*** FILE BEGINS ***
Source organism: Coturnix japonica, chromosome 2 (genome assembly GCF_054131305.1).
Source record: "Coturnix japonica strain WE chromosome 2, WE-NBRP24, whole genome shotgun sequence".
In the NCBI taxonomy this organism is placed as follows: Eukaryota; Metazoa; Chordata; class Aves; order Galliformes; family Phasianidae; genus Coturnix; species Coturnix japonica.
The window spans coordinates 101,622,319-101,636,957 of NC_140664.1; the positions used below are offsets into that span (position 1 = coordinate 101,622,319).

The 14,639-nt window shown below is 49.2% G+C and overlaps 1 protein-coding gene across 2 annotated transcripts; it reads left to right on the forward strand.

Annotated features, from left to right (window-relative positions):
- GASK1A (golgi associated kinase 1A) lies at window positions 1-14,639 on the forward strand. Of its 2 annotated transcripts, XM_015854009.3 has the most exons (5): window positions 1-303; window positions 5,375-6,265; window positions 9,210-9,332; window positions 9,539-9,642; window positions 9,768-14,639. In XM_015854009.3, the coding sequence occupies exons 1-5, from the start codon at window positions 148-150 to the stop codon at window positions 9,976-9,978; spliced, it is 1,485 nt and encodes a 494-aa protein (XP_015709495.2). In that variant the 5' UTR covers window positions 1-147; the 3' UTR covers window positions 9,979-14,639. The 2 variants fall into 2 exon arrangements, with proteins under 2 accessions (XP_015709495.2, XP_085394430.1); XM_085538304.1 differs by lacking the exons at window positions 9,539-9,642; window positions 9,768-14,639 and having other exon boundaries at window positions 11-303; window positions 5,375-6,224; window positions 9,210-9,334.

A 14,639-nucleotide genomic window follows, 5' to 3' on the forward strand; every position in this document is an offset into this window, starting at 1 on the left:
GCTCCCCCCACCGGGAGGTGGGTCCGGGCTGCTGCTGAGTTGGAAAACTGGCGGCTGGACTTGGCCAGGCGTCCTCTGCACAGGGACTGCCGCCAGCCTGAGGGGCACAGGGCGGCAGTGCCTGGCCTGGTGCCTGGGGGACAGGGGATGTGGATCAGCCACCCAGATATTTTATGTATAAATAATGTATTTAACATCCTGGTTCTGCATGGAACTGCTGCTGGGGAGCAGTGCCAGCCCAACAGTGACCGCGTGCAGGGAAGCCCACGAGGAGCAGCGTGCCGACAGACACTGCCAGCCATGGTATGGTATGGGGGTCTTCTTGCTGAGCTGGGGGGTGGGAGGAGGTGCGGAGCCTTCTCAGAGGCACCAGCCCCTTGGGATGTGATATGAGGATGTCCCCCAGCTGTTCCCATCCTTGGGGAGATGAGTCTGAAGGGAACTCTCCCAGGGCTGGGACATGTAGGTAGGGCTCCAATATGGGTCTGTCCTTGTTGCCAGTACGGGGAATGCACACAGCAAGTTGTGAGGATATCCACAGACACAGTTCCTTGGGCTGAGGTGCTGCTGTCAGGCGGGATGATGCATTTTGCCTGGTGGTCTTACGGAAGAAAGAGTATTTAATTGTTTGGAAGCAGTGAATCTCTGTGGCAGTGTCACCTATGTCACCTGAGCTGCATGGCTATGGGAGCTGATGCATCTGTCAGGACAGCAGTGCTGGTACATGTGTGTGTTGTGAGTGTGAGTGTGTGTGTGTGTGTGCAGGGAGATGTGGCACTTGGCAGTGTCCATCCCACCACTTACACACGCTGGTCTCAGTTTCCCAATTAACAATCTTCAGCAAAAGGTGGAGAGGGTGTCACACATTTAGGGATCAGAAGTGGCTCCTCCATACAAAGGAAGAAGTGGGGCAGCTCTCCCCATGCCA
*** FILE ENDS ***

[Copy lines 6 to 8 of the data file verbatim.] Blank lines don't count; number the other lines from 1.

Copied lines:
Annotated features, from left to right (window-relative positions):
- GASK1A (golgi associated kinase 1A) lies at window positions 1-14,639 on the forward strand. Of its 2 annotated transcripts, XM_015854009.3 has the most exons (5): window positions 1-303; window positions 5,375-6,265; window positions 9,210-9,332; window positions 9,539-9,642; window positions 9,768-14,639. In XM_015854009.3, the coding sequence occupies exons 1-5, from the start codon at window positions 148-150 to the stop codon at window positions 9,976-9,978; spliced, it is 1,485 nt and encodes a 494-aa protein (XP_015709495.2). In that variant the 5' UTR covers window positions 1-147; the 3' UTR covers window positions 9,979-14,639. The 2 variants fall into 2 exon arrangements, with proteins under 2 accessions (XP_015709495.2, XP_085394430.1); XM_085538304.1 differs by lacking the exons at window positions 9,539-9,642; window positions 9,768-14,639 and having other exon boundaries at window positions 11-303; window positions 5,375-6,224; window positions 9,210-9,334.

A 14,639-nucleotide genomic window follows, 5' to 3' on the forward strand; every position in this document is an offset into this window, starting at 1 on the left: